Despite physiotherapy’s having demonstrated effectiveness in preventing ankle arthropathy compared to prophylaxis treatment from early ages, there haven’t been any conclusive studies examining physiotherapy intervention once hemophilic arthropathy of the ankle has been established. This study’s objective was to evaluate the effectiveness of two physiotherapy interventions, in patients with hemophilic arthropathy of the ankle that had not been operated on previously. Nine patients with hemophilia (mean age of 35.7 SD 11.9 years) were randomized to a mobilization group (n = 5) and manual therapy group (n = 4). The two physiotherapy interventions were: (1) passive mobilization and stretching; and (2) manual orthopaedic therapy, both with proprioception training. The study lasted for six weeks, with two sessions a week. Ankle mobility and pain perception, lower limb proprioception and quality of life were the outcome measures. Both treatments improved all ankle movements (p < 0.05). The treatment with passive mobilizations also improved the perception of pain and quality of life. After six months, both groups still had improved articular movement with the exception of plantar flexion and continued to perceive less pain.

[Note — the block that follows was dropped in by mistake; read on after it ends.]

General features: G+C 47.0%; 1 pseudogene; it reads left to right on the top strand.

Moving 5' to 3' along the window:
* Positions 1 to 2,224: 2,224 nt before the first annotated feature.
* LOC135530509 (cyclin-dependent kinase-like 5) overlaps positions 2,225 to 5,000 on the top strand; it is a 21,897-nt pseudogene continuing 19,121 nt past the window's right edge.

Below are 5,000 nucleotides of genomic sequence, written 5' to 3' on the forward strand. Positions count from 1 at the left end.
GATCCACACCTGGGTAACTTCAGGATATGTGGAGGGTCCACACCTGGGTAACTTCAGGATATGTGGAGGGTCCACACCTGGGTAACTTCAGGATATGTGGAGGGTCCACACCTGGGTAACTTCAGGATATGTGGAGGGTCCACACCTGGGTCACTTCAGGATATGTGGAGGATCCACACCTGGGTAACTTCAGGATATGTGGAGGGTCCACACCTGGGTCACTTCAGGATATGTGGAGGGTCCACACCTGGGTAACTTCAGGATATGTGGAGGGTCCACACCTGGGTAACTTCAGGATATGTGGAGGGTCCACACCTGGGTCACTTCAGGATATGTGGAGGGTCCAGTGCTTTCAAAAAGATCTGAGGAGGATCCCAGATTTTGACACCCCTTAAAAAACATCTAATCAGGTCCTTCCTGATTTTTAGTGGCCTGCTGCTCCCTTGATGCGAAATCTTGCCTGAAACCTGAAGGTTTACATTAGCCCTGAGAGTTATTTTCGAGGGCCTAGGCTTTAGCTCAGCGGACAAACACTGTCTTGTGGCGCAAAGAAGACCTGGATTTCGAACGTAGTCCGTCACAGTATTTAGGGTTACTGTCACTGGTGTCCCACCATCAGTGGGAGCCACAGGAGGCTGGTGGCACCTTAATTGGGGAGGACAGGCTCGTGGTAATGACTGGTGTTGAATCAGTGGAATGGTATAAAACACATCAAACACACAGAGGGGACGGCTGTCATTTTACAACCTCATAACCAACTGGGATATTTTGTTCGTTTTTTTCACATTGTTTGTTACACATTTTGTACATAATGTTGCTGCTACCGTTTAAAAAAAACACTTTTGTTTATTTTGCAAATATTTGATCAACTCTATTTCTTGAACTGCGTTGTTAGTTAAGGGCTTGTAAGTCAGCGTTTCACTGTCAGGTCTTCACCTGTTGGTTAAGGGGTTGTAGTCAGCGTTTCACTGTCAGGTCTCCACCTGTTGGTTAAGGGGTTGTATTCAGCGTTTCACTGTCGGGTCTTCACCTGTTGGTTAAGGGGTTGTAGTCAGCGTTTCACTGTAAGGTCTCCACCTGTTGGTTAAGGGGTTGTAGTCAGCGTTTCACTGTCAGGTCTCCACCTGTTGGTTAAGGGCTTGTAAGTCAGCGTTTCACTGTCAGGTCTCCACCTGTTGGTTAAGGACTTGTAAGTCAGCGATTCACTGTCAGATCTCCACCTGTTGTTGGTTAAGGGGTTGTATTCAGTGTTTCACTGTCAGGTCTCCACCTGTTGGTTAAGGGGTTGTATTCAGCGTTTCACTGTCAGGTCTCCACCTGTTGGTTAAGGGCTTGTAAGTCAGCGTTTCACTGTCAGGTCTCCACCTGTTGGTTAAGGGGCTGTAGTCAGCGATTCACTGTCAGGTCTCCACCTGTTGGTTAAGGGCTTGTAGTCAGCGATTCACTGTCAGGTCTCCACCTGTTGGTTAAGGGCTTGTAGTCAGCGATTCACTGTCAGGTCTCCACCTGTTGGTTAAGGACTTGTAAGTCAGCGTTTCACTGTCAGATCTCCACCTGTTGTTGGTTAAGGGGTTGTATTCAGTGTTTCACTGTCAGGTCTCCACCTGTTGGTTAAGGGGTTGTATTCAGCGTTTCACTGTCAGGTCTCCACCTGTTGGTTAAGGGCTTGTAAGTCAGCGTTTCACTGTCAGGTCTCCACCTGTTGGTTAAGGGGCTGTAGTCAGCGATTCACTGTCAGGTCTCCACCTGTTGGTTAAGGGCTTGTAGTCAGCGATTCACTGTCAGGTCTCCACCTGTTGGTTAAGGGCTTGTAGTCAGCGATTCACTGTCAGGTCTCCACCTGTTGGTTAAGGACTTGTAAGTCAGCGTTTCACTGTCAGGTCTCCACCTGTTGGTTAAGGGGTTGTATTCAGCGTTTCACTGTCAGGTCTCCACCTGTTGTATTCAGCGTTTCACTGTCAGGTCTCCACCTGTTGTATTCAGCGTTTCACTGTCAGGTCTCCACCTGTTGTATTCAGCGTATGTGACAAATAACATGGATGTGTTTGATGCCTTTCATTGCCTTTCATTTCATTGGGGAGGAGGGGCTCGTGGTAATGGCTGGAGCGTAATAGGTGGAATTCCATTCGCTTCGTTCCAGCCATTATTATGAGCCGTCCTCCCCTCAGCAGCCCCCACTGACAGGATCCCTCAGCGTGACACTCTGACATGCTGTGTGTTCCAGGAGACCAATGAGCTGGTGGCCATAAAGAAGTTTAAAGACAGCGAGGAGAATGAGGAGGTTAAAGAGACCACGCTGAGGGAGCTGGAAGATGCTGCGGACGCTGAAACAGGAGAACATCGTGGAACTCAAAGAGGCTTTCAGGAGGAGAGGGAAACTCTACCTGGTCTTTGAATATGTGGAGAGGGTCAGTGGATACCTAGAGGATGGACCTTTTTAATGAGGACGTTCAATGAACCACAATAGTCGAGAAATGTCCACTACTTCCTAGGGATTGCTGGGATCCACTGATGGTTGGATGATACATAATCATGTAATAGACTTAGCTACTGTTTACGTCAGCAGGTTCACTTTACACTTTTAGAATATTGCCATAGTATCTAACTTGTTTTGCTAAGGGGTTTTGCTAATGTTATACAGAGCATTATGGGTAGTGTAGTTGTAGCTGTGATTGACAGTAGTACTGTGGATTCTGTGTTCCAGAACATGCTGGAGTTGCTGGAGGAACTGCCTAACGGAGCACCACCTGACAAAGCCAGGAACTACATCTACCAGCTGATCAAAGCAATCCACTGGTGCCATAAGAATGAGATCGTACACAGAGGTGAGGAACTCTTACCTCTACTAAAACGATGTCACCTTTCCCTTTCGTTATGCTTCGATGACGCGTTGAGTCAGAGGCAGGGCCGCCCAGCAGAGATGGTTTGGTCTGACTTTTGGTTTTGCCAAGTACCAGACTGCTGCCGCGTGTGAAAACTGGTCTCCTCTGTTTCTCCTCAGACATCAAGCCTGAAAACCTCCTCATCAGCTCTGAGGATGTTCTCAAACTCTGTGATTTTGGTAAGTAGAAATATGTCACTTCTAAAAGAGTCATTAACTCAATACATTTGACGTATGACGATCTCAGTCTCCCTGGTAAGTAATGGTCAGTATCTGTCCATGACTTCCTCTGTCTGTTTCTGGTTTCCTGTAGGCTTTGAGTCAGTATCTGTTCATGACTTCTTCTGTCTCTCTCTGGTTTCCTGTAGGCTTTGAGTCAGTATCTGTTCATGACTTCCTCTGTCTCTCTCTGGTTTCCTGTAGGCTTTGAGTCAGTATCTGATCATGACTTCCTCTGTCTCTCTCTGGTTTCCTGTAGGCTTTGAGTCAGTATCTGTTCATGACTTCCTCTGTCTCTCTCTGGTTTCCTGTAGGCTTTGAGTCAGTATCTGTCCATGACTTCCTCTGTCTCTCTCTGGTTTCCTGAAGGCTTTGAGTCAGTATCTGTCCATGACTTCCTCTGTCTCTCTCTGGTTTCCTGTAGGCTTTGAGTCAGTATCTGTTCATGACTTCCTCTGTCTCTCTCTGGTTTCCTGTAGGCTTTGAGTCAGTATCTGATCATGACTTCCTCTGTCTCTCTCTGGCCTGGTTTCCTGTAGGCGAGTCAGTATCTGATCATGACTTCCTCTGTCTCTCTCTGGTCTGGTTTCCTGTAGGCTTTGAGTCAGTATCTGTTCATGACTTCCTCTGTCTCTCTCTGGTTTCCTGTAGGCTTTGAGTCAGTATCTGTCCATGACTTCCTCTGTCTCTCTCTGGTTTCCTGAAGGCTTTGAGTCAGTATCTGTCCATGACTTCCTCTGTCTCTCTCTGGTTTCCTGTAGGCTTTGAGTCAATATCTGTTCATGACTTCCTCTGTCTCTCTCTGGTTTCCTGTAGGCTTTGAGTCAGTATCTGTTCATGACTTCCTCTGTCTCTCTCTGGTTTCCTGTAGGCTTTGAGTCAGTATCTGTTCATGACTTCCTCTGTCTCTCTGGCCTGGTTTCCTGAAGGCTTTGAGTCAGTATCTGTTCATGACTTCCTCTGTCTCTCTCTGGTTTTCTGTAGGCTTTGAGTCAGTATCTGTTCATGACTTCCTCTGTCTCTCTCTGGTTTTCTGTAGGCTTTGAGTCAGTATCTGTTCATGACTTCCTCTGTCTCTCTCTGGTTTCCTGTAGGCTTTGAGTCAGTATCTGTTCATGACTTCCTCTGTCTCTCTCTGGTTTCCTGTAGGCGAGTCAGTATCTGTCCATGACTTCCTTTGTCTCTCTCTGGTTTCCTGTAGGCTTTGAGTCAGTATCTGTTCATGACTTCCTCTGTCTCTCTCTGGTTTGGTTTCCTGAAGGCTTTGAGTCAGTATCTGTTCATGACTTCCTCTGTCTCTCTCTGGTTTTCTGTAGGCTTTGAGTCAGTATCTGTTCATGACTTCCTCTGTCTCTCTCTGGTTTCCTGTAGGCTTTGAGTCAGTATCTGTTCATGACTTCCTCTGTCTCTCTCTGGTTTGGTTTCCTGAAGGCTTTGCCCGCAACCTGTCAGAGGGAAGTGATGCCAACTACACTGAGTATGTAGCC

Both physiotherapy interventions improved the range of movement and reduced pain in patients with ankle arthropathy. No haemarthrosis was recorded during treatment or during the follow-up period.